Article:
BLOOMINGTON — On Tuesday, a federal judge ruled, in a preliminary injunction, that Indianapolis Public Schools must allow a 10-year-old transgender girl to play on a girls' softball team pending further litigation. It challenges a state law, HEA 1041, which bans transgender girls from participating on K-12 girls' sports teams.
"Basically, the judge said it would make more sense to allow this student to participate in athletics while we dig deeper and the case continues," Steve Sanders, an IU Constitutional Law Professor, said. Some of Sanders' work focuses on equal protection afforded to LGBTQ people by the Constitution. That's why he's been following this case closely.
"There is statutory law, Title IX, that prohibits sex and gender discrimination. I expect that's the way most federal courts are going to see this issue," Sanders said.
Back in May, the American Civil Liberties Union of Indiana filed a lawsuit on behalf of a 10-year-old transgender girl in Indianapolis. Her family was told by IPS that she would not be allowed to play on her school's girls' softball team if Indiana's transgender girl sports ban bill went into effect.
The preliminary injunction filed by a federal judge applies to this one student in Indianapolis. However, it's being closely watched by other families in similar situations.
"I felt relief. I felt happiness mixed with a little anger it's coming up again," Beth Clawson, the mother of a transgender daughter, said.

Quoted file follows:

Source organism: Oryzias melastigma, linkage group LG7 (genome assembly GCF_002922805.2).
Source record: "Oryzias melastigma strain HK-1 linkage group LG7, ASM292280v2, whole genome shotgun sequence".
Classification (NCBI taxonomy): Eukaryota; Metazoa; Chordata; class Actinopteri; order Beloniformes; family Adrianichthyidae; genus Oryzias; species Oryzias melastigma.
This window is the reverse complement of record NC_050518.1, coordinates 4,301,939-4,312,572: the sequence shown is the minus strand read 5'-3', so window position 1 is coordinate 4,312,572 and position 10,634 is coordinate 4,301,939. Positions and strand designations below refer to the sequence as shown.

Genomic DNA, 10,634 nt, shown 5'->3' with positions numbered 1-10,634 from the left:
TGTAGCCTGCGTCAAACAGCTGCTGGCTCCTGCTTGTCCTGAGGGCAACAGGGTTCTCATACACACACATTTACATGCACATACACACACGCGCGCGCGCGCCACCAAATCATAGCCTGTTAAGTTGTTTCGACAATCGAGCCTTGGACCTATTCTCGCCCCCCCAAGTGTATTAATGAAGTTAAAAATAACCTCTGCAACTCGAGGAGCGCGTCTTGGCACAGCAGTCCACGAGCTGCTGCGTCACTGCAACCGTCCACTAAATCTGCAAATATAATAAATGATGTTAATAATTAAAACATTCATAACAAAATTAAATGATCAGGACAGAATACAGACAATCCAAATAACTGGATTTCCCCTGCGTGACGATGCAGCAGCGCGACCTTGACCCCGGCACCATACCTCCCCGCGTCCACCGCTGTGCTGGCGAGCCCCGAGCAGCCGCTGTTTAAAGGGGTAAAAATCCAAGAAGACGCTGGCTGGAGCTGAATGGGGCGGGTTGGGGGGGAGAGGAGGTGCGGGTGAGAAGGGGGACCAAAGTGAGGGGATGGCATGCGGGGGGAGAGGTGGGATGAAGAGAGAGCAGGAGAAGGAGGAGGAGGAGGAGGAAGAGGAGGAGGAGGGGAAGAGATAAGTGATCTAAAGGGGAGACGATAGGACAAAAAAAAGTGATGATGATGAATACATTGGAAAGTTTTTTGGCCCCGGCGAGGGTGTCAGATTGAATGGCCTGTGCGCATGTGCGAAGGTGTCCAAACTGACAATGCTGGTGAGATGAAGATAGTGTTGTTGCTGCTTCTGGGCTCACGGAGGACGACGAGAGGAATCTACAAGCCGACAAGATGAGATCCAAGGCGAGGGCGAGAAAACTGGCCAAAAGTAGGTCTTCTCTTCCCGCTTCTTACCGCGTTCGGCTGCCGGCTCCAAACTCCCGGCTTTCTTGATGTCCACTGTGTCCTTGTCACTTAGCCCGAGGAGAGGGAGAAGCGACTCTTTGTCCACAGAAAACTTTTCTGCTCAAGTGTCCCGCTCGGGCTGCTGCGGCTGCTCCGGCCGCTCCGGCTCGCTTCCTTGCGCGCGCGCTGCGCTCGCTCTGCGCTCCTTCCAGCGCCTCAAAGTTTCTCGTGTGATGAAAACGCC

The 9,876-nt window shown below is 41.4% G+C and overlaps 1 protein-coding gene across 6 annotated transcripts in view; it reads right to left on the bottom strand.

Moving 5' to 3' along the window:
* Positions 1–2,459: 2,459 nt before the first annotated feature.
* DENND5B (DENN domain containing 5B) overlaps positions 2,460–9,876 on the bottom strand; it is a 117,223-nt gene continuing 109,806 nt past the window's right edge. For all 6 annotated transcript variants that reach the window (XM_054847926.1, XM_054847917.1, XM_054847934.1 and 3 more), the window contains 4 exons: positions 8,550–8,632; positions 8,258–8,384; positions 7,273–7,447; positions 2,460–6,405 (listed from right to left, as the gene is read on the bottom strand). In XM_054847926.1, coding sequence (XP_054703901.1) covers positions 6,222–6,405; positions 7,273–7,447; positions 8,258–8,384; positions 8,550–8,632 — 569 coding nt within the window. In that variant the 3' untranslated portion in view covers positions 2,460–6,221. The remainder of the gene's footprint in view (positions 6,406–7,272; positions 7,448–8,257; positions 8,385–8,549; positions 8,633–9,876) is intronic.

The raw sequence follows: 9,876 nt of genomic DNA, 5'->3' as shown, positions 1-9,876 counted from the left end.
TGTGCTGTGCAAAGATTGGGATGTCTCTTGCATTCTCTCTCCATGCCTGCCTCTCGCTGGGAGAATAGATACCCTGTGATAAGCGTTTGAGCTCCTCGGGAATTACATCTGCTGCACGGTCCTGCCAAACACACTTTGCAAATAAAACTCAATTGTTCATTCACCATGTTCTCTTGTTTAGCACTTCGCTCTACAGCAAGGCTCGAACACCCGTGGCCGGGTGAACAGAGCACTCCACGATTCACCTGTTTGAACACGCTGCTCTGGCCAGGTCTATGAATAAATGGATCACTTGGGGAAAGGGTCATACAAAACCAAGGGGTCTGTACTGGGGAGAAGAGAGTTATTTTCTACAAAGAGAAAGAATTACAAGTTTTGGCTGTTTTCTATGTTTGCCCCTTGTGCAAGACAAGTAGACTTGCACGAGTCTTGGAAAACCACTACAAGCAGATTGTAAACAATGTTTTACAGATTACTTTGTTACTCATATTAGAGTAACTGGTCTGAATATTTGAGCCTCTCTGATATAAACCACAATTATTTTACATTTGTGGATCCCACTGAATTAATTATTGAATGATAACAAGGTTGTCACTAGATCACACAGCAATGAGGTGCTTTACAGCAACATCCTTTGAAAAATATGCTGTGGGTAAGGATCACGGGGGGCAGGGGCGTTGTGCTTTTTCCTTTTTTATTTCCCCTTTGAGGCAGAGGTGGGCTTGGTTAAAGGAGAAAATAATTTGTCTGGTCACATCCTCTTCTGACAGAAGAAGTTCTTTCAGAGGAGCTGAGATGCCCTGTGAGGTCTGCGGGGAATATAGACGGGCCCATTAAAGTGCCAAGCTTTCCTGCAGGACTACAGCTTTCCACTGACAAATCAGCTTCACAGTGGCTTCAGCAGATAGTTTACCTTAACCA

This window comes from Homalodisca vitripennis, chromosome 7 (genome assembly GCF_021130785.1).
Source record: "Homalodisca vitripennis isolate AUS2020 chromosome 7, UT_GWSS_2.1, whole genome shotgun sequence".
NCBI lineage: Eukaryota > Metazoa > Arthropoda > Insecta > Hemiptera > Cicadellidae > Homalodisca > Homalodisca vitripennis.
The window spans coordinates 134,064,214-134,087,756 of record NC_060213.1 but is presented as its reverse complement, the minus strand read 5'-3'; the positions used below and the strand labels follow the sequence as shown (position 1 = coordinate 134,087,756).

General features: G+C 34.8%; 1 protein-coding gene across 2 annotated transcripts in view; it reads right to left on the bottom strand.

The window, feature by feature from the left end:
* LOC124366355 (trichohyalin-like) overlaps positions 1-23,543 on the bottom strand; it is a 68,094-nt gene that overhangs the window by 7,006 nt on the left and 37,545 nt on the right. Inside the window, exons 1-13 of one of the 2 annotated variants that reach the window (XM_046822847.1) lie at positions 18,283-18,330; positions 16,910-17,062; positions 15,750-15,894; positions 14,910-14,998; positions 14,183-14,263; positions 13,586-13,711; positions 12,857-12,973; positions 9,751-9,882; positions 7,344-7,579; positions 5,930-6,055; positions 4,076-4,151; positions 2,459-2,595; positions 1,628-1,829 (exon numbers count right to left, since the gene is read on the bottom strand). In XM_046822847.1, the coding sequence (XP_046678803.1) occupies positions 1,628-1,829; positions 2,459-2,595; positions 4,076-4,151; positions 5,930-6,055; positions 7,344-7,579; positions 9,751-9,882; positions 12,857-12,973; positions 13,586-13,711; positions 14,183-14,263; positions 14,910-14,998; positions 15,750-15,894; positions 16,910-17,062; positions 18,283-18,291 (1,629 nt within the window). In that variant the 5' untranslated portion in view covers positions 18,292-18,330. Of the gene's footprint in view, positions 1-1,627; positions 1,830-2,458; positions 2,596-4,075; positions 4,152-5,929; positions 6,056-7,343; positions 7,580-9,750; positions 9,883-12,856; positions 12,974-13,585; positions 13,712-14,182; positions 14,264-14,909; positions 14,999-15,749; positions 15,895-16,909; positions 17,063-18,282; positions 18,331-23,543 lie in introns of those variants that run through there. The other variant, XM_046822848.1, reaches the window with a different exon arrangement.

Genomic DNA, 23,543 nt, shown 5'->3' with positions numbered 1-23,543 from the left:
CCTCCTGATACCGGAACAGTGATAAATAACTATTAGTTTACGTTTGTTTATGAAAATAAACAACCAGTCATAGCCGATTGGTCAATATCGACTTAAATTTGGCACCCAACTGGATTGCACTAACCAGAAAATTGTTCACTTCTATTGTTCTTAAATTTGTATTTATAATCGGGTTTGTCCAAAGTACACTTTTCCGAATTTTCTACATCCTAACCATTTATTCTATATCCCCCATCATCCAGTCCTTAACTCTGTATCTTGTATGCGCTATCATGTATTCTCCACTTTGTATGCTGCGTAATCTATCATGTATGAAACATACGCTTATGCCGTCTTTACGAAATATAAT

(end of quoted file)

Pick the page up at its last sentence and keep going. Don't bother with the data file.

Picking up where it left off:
The Clawson family has been very open about their trans daughter's experience. The reason? They want people to learn more about what it means to be transgender."
"No one is trying to take anything away from anybody. We're just trying to make a more inclusive space for children. We're talking about children," Clawson said. "Hopefully, the case can be expanded to other families. I do fear the waiting because it seems the attorney general doesn't mind jumping in on cases lately."
"Now, it could be that in light of this decision, other school districts will simply look the other way and not make an issue of it," Sanders said. "It seems as though IPS didn't care one way or another, it was the state that decided to intervene. The question is, will the AG's office stand down for now and allows trans girls in other schools to continue to participate while the case works its way through the courts."
Indianapolis Public Schools says it will comply with the injunction and support all students. Attorney General Todd Rokita said on Twitter the law is still in effect and his office will continue to defend it.
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